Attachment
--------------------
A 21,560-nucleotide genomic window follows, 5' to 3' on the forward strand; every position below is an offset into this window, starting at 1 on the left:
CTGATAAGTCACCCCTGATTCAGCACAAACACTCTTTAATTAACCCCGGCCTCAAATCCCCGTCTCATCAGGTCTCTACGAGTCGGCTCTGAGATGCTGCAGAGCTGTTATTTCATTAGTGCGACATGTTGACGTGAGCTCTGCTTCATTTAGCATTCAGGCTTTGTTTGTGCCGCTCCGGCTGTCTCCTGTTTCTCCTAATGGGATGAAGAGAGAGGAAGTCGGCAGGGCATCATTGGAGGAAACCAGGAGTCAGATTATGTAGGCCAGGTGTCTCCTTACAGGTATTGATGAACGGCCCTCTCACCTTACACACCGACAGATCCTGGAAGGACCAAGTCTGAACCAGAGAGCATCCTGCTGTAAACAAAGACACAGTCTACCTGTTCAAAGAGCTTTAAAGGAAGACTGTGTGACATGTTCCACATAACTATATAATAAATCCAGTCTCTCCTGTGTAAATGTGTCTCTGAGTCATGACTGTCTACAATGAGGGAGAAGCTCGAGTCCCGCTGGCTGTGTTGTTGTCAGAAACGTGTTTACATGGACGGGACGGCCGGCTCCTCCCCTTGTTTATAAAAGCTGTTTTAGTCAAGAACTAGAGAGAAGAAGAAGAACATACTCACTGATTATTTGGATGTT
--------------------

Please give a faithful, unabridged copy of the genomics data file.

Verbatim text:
A 21,560-nucleotide genomic window follows, 5' to 3' on the forward strand; every position below is an offset into this window, starting at 1 on the left:
CTGATAAGTCACCCCTGATTCAGCACAAACACTCTTTAATTAACCCCGGCCTCAAATCCCCGTCTCATCAGGTCTCTACGAGTCGGCTCTGAGATGCTGCAGAGCTGTTATTTCATTAGTGCGACATGTTGACGTGAGCTCTGCTTCATTTAGCATTCAGGCTTTGTTTGTGCCGCTCCGGCTGTCTCCTGTTTCTCCTAATGGGATGAAGAGAGAGGAAGTCGGCAGGGCATCATTGGAGGAAACCAGGAGTCAGATTATGTAGGCCAGGTGTCTCCTTACAGGTATTGATGAACGGCCCTCTCACCTTACACACCGACAGATCCTGGAAGGACCAAGTCTGAACCAGAGAGCATCCTGCTGTAAACAAAGACACAGTCTACCTGTTCAAAGAGCTTTAAAGGAAGACTGTGTGACATGTTCCACATAACTATATAATAAATCCAGTCTCTCCTGTGTAAATGTGTCTCTGAGTCATGACTGTCTACAATGAGGGAGAAGCTCGAGTCCCGCTGGCTGTGTTGTTGTCAGAAACGTGTTTACATGGACGGGACGGCCGGCTCCTCCCCTTGTTTATAAAAGCTGTTTTAGTCAAGAACTAGAGAGAAGAAGAAGAACATACTCACTGATTATTTGGATGTT